Email Tune-up 02 – ESL Business Writing Video

YouTube video

This is the second less in our new video series: Email Tune-up. In today’s English video we examine a very common type of email – a request for feedback on a document.

Each video lesson features a review of a real-life email from one of our members. After reviewing the background and contents of the email, we’ll then see what improvements we can make by analyzing the writing according to 3 main criteria: mechanics, style and tone.

Premium Members: PDF Transcript

4 thoughts on “Email Tune-up 02 – ESL Business Writing Video”

  1. Great work. This is what I was searching for. a real time trainner with fool proof tips to behave in a bussiness environment

    HATS OFF….

  2. Great job overall. But…… never ever lose sight of the fact that every piece of material,examples etc. should be strongly connected or,even better, directly taken from real life situations! That way, you produce the absolutely best results for your audience. I have to mention this explicitly because a number of other sites semm to be lacking this quality.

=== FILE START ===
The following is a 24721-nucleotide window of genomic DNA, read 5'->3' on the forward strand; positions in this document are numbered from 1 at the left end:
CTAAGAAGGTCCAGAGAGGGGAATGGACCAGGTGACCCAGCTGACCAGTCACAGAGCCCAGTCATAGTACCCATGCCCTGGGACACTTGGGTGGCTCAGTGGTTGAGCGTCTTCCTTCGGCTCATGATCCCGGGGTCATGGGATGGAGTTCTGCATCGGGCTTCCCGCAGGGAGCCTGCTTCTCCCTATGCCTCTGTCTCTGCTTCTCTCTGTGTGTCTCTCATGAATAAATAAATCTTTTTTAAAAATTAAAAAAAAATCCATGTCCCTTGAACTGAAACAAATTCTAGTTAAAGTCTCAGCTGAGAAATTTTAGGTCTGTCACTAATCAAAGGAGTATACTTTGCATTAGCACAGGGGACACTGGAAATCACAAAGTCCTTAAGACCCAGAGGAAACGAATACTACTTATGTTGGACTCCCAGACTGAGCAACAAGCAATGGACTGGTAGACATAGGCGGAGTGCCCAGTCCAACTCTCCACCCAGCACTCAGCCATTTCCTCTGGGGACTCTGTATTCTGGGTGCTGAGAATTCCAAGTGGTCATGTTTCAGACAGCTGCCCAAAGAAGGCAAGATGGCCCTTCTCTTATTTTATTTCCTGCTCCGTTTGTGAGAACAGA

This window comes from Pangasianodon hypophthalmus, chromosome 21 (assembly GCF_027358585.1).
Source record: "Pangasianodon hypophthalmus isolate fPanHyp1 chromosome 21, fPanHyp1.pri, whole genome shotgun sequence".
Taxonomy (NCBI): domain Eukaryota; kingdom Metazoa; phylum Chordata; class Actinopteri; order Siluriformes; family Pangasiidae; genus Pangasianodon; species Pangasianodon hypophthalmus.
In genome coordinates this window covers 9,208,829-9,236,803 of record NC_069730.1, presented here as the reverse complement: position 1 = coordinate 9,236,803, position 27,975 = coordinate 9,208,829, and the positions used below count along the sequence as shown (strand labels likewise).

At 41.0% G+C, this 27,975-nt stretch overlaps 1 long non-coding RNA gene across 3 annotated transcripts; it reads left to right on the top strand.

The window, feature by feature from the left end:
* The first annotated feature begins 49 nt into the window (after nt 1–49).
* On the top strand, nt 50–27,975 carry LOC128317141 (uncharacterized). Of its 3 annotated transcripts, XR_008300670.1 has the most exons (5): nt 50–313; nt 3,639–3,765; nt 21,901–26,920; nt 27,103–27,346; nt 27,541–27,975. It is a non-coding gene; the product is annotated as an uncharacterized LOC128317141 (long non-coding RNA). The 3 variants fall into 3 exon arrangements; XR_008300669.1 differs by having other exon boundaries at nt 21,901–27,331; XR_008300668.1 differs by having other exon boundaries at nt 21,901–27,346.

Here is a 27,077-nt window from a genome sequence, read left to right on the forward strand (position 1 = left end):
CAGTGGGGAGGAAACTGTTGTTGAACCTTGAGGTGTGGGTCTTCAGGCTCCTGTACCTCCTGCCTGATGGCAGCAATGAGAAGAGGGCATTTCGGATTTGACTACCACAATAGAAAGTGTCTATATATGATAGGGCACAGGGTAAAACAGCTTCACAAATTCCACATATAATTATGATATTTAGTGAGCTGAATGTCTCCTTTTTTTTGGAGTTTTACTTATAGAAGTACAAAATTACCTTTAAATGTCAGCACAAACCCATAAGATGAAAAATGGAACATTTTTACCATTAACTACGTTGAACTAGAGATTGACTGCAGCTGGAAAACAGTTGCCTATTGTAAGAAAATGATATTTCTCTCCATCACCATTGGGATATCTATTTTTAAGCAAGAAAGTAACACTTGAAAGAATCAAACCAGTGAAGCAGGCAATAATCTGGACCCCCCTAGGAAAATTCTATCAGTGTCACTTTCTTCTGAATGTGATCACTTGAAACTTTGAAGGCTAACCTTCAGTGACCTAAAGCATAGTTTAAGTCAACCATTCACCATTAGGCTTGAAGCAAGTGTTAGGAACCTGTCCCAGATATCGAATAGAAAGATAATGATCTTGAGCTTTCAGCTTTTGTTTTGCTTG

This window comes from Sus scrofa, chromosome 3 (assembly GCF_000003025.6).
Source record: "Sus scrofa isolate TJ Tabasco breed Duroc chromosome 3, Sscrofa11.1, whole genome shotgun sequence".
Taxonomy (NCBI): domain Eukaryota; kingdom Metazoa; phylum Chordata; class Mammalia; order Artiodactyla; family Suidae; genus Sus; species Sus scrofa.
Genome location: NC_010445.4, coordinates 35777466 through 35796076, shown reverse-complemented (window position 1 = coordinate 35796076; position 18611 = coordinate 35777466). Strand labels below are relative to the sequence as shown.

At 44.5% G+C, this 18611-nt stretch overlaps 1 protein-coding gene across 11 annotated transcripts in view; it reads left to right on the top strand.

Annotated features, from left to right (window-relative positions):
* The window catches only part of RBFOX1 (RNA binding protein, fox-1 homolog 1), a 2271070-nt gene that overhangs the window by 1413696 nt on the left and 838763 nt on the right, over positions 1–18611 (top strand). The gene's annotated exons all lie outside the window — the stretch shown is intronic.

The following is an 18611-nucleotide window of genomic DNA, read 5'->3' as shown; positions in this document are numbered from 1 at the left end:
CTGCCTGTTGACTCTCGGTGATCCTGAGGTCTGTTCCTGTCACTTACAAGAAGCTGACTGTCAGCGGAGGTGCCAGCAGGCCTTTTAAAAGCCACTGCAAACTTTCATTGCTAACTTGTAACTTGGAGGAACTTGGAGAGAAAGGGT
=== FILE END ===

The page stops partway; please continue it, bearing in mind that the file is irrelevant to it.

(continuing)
3. Yes, this is an important point. All the emails we use for Email Tune-up are original examples from actual listeners. The only information we have changed are the names and any other information that might identify the company.

    As a rule, we base all our podcast scenarios on real life examples (yes, that even includes bizarre situations like selling mining equipment to Chinese engineers in a railway tunnel – the chap that wrote that script actually spent Christmas day in the said railway tunnel!).

    Many of these examples come from our personal experiences and others are drawn from situations that learners have experienced. We welcome all suggestions from listeners, so please feel welcome to share your ideas.
    Peter

  4. Hello – I’ve come across your site and have really enjoyed the lessons. I am curious about one of the corrections (or lack thereof) made to the e-mail in this video. The e-mail starts with “I should be glad if…” Why was no correction made to change/remove the word “should”? Starting the sentence, “I would be glad if…” or “I’d be glad if…” is correct. “I should…” indicates a suggestion or advice one would give to themselves and doesn’t not signal a request or desire for action from others.

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